While I delicately sipped coffee, stumbled blindly through French lessons, and leisurely window-shopped the streets of Paris this summer, Old Money Gal Number One (my wife) threw on a backpack and walked purposefully and relentlessly across southern France and the north of Spain.
She did the Camino de Santiago, the Way of St. James, a pilgrimage steeped in history and tradition. (Some of you may be familiar with the Camino, what it involves, and why people do it. If not, you can Google it and read volumes about it online.)
Covering 515 miles in 28 days, OMG-1 found challenge, adventure, solitude, camaraderie, and inspiration. I flew to Compostela, Spain, to meet her at journey’s end, and had a moment to share a drink with some of the wonderful pilgrims she met along the way. I admired their determination,, their stamina, and their joy. There was a lot of laughter, and a real sense of satisfaction among the small group that had bonded as they trekked, more or less together, through blistering heat and bone-chilling cold. (The geography of the trek is varied, to say the least.)
The ‘meseta’ will get your mind right.
The most memorable of this group was Sven. Having endured some tough times in his personal life recently, his children gave him the gift of the Camino. Near the end of the walk, Sven sat with my wife after dinner at one of the small albergues that host pilgrims as they pass through. As the sun lingered, just above the horizon. my wife commented to Sven that, in spite of the ‘tough times’ he said he’d gone through lately, he now seemed genuinely happy.
Sven smiled and recounted an experience he’d had just a few days before. He had finished a day’s walk from one small Spanish town to the next. As was his practice, he dropped off his backpack at the local accommodation, and searched for a church nearby.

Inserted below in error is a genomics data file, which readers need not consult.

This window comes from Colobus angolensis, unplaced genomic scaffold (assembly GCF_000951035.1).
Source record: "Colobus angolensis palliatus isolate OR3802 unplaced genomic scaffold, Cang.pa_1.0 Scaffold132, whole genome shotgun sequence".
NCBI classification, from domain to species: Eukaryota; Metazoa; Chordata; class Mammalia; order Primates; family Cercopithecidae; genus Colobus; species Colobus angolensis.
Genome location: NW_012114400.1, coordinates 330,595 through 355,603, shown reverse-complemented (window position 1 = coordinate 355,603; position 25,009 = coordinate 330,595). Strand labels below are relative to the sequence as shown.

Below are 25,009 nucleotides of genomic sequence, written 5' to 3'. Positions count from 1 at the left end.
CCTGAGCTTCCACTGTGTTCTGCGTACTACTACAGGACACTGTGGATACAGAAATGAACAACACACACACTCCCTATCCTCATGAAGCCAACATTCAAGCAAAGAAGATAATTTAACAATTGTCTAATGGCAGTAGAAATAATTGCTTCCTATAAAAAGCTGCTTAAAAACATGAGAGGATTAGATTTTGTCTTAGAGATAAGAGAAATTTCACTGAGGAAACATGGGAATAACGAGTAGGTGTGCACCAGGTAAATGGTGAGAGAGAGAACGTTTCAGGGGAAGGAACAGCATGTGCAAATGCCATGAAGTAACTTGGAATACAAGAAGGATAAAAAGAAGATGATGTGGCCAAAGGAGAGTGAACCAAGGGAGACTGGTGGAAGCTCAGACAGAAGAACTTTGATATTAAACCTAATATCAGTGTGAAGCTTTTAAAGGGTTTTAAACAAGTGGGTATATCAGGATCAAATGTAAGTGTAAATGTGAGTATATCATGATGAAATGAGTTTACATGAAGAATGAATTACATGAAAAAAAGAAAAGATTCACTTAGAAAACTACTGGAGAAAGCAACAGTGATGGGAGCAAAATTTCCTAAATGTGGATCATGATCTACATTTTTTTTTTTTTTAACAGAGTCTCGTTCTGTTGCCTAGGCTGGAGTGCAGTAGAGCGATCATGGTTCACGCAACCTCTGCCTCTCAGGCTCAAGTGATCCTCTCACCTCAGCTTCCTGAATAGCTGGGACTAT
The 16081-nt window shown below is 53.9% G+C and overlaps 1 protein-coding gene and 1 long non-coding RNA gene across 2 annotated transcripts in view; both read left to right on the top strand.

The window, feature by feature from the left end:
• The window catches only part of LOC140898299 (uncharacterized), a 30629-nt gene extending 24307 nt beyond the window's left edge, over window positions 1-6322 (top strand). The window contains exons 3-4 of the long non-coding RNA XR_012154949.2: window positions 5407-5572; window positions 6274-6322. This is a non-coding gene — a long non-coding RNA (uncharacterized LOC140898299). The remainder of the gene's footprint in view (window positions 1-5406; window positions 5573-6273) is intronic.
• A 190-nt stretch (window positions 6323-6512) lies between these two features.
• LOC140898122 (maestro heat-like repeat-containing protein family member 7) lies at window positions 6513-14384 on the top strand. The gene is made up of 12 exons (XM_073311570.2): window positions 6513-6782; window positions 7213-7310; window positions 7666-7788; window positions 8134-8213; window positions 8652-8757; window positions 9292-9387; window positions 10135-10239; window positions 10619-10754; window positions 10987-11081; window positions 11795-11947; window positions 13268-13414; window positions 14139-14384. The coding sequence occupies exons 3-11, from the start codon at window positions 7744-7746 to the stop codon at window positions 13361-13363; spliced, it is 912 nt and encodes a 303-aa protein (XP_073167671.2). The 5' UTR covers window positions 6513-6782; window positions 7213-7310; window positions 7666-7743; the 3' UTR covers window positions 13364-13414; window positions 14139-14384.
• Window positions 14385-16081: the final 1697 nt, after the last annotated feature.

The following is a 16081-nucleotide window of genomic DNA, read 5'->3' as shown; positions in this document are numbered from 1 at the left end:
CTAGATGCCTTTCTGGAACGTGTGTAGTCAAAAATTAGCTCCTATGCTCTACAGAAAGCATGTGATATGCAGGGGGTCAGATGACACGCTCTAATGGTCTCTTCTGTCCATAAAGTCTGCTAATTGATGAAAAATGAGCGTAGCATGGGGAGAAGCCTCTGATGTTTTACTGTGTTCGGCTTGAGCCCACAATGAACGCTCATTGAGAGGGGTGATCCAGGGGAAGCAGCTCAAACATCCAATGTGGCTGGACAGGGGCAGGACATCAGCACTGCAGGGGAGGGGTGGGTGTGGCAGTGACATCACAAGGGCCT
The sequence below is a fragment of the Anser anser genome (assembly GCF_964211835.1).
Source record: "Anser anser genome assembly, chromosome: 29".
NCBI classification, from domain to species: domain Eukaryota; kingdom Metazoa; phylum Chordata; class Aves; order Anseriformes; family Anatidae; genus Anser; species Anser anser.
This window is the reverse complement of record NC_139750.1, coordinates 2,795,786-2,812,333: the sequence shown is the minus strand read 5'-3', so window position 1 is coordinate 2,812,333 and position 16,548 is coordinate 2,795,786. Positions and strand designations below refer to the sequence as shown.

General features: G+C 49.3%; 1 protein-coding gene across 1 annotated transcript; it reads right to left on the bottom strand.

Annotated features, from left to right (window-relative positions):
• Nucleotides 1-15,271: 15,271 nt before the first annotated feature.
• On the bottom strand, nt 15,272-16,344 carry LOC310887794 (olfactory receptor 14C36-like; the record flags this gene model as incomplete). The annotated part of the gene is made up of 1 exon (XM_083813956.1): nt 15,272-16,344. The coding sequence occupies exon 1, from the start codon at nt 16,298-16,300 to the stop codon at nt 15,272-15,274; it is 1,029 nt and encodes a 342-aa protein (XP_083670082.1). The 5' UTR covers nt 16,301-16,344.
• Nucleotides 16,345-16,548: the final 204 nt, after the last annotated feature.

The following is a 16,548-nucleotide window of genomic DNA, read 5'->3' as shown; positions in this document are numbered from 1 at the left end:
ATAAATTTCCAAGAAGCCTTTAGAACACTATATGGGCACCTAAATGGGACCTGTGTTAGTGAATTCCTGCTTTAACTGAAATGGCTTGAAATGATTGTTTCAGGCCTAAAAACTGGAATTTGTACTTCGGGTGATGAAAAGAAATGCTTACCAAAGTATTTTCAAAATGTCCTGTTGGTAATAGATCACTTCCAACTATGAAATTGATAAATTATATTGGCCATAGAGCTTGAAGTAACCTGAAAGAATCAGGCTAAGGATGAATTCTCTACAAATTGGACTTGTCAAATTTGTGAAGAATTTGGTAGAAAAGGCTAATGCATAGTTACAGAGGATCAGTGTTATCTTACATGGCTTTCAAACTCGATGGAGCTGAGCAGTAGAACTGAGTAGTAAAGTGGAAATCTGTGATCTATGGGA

He had entered, like so many days before on the Camino, lit a candle and knelt to pray near the altar. The same sadness and fatigue hung on his shoulders as he whispered a prayer, aching from the day’s long walk. The thought that crossed his mind, he recalled, was that he’d never felt so alone.
On this particular day, at this moment, however, Sven said he felt someone watching him from the side of the chapel. He slowly lifted his head and turned, squinting in the shadows. He told my wife about seeing a man, dressed in a white robe, a few yards away from him.
As Sven blinked to get a clearer look at the man, he heard a voice say to him, “Sven, you’re not walking alone. You’re never alone.” And then the image of the man vanished in the shadows. Since that time, Sven confided with a glowing smile and tears welling up in his eyes, “I walk in the light.”
My wife shared this story with me after I’d spent some time with Sven, the rock-solid, stable, and sensible Swede. His demeanor seemed typical of the people who bring us reliable, functional brands like Ikea and Volvo. He was the farthest thing from a religious fanatic. I doubt he would ever be considered to be psychologically unstable.
What he is, I can tell you, is happy. His faith has been renewed. He’s looking forward to the future. And to doing another Camino.
Good for you, Sven, and congratulations, darling. Well done.